The next time you smugly assert that you’ve heard something out of the mouths of babes, you may be quite off the mark. For much of what comes out of such mouths, we gather, could be very judicious with the truth. A new study on 1,200 children in the West has shown that children start lying at a young age. And no, there is no need to threaten them with the old bogey of growing a Pinocchio nose, it’s a sign that the child is at an important step in his or her mental development. And, better still, lying at an early age is a sign of future success. By the age of four, 90 per cent of the children are lying through their milk teeth. But by 16, this comes down to 70 per cent.
So when your teenager tells you that she was doing homework at the home of the handsome school football captain, there is a greater chance that she is telling the truth than your toddler who denies breaking your favourite vase. We are heartened by this news. If tiny persons can lie and grow up to be successful, we feel less guilty about the whoppers that we dish out now and again. We can attribute to early childhood development our propensity to call in and tell our boss that we are stricken by a fearful allergy when we’ve lined up a day at the spa.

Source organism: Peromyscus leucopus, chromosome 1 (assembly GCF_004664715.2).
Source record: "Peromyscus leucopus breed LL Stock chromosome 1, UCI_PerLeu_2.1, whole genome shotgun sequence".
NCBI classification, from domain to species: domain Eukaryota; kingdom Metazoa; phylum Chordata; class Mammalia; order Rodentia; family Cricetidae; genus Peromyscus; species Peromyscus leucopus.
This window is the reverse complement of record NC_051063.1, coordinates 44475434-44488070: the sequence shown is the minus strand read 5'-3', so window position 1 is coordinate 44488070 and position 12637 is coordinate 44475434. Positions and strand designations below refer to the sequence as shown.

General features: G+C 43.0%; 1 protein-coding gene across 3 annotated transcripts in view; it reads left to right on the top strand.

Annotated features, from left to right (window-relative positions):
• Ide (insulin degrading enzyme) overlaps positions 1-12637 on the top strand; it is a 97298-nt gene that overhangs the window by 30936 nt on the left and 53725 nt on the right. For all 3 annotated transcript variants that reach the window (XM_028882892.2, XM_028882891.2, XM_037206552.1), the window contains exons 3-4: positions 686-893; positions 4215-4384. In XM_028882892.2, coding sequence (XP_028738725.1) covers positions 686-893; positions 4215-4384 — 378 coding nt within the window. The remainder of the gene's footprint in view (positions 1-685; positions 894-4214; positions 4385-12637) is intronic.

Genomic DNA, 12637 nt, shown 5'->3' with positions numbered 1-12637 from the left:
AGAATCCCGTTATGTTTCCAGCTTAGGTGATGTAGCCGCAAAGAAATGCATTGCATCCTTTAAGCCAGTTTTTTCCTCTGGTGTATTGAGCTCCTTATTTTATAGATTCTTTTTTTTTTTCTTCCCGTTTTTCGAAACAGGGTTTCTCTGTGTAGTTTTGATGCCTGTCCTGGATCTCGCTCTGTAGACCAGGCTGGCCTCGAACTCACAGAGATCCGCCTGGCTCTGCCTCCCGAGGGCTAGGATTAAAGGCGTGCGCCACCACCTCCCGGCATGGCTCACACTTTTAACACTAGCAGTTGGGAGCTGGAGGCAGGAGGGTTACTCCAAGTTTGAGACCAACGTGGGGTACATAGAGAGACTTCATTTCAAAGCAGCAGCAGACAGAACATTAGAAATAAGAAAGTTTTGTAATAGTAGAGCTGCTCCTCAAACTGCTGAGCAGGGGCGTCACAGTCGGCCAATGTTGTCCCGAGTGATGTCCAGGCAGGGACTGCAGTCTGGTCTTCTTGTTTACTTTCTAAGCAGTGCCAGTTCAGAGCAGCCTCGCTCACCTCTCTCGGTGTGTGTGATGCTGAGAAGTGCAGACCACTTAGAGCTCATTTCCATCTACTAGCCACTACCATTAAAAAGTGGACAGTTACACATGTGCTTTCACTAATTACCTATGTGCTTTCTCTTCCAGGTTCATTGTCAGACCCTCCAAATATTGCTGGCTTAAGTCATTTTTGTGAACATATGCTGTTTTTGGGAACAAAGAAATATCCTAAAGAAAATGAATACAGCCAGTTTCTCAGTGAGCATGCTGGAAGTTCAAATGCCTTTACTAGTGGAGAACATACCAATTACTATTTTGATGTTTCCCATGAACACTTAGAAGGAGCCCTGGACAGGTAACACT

Then there are the white lies we utter in order to protect others’ feelings. To the question, ‘have I lost weight?’ you cunningly answer ‘yes, your face looks thinner’ when you actually mean that it’s disproportionate compared to the rest of your size 45 superstructure. Or the old ‘how nice to see you’ when you are furiously wondering ‘why didn’t I see you in time to duck down the alley?’ As for the sage analyses we have been dishing out to you all these years, forgive us, but we’ve been having you on. So, you’ve no choice but to take this lying down.